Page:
Returning to Russia from a sanitarium in Switzerland, the Christ-like epileptic Prince Myshkin finds himself enmeshed in a tangle of love, torn between two women—the notorious kept woman Nastasya and the pure Aglaia—both involved, in turn, with the corrupt, money-hungry Ganya. In the end, Myshkin's honesty, goodness, and integrity are shown to be unequal to the moral emptiness of those around him. In her revision of the Garnett translation, Anna Brailovsky has corrected inaccuracies wrought by Garnett's drastic anglicization of the novel, restoring as much as possible the syntactical structure of the original story.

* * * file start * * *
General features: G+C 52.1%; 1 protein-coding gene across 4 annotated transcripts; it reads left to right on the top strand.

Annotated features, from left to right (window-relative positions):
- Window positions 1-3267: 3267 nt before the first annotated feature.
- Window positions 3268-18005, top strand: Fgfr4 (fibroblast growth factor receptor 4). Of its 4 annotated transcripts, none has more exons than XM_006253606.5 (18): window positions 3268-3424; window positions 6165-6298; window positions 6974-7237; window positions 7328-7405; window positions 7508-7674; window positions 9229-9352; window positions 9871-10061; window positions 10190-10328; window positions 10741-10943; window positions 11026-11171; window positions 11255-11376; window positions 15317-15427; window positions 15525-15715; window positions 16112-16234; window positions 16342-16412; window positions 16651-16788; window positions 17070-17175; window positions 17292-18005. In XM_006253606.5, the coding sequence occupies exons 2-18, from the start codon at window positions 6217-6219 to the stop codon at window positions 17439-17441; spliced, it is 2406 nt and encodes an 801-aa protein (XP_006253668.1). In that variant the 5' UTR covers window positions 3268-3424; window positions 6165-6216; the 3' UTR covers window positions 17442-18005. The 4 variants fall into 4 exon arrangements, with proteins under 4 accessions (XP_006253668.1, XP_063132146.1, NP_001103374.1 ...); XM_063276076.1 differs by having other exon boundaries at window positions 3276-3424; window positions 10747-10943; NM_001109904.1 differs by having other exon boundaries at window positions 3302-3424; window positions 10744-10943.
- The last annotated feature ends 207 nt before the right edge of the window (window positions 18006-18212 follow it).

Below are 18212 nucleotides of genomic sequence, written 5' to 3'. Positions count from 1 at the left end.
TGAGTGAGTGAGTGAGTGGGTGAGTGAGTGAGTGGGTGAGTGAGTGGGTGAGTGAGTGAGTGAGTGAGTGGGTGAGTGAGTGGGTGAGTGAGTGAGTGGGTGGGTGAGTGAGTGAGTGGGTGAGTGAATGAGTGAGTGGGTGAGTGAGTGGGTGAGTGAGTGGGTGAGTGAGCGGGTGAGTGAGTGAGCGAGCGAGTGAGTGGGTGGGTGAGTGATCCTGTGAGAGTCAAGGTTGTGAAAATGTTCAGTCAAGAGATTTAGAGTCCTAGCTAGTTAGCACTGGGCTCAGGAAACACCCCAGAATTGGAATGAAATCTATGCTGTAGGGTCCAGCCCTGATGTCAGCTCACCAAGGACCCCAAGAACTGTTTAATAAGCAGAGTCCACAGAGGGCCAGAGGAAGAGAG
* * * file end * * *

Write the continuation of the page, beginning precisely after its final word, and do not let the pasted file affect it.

Truly absorbed for the first 14 or so hours of this under Mike Joyce's wonderful narration, then suddenly as part III commenced it switched to a female narrator. She had a Russian accent, with American influences, but whereas Joyce's narration was steadily paced and portrayed the multitude of different characters well, hers was garbled and delivered at a million miles per hour in a terrible monotone. She also made many mistakes of pronounciaton, and often got the stress of the sentence wrong. It went from a truly sublime experience to a dreadful one. Quite literally bathetic.